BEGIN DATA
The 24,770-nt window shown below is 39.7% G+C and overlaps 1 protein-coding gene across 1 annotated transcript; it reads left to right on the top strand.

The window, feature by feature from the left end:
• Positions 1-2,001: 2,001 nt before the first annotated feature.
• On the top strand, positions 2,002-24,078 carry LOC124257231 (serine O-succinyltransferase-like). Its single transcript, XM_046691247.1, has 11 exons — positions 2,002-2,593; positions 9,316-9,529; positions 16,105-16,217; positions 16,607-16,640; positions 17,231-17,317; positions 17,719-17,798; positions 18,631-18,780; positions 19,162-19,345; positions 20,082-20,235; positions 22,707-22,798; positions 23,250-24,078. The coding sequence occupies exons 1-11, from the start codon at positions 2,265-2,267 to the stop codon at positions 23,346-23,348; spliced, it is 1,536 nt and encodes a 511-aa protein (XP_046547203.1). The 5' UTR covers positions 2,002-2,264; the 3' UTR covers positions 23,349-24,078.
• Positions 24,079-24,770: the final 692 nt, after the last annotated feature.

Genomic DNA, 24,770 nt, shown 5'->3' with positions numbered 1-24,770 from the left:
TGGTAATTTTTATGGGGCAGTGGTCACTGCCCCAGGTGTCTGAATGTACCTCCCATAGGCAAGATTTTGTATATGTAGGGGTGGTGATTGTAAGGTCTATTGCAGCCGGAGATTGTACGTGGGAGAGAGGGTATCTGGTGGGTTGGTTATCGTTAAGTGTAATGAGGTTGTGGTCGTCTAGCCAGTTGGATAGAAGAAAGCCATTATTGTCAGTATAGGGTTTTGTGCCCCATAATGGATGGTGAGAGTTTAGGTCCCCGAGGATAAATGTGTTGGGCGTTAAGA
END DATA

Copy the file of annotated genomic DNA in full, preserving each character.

The 24,770-nt window shown below is 39.7% G+C and overlaps 1 protein-coding gene across 1 annotated transcript; it reads left to right on the top strand.

The window, feature by feature from the left end:
• Positions 1-2,001: 2,001 nt before the first annotated feature.
• On the top strand, positions 2,002-24,078 carry LOC124257231 (serine O-succinyltransferase-like). Its single transcript, XM_046691247.1, has 11 exons — positions 2,002-2,593; positions 9,316-9,529; positions 16,105-16,217; positions 16,607-16,640; positions 17,231-17,317; positions 17,719-17,798; positions 18,631-18,780; positions 19,162-19,345; positions 20,082-20,235; positions 22,707-22,798; positions 23,250-24,078. The coding sequence occupies exons 1-11, from the start codon at positions 2,265-2,267 to the stop codon at positions 23,346-23,348; spliced, it is 1,536 nt and encodes a 511-aa protein (XP_046547203.1). The 5' UTR covers positions 2,002-2,264; the 3' UTR covers positions 23,349-24,078.
• Positions 24,079-24,770: the final 692 nt, after the last annotated feature.

Genomic DNA, 24,770 nt, shown 5'->3' with positions numbered 1-24,770 from the left:
TGGTAATTTTTATGGGGCAGTGGTCACTGCCCCAGGTGTCTGAATGTACCTCCCATAGGCAAGATTTTGTATATGTAGGGGTGGTGATTGTAAGGTCTATTGCAGCCGGAGATTGTACGTGGGAGAGAGGGTATCTGGTGGGTTGGTTATCGTTAAGTGTAATGAGGTTGTGGTCGTCTAGCCAGTTGGATAGAAGAAAGCCATTATTGTCAGTATAGGGTTTTGTGCCCCATAATGGATGGTGAGAGTTTAGGTCCCCGAGGATAAATGTGTTGGGCGTTAAGA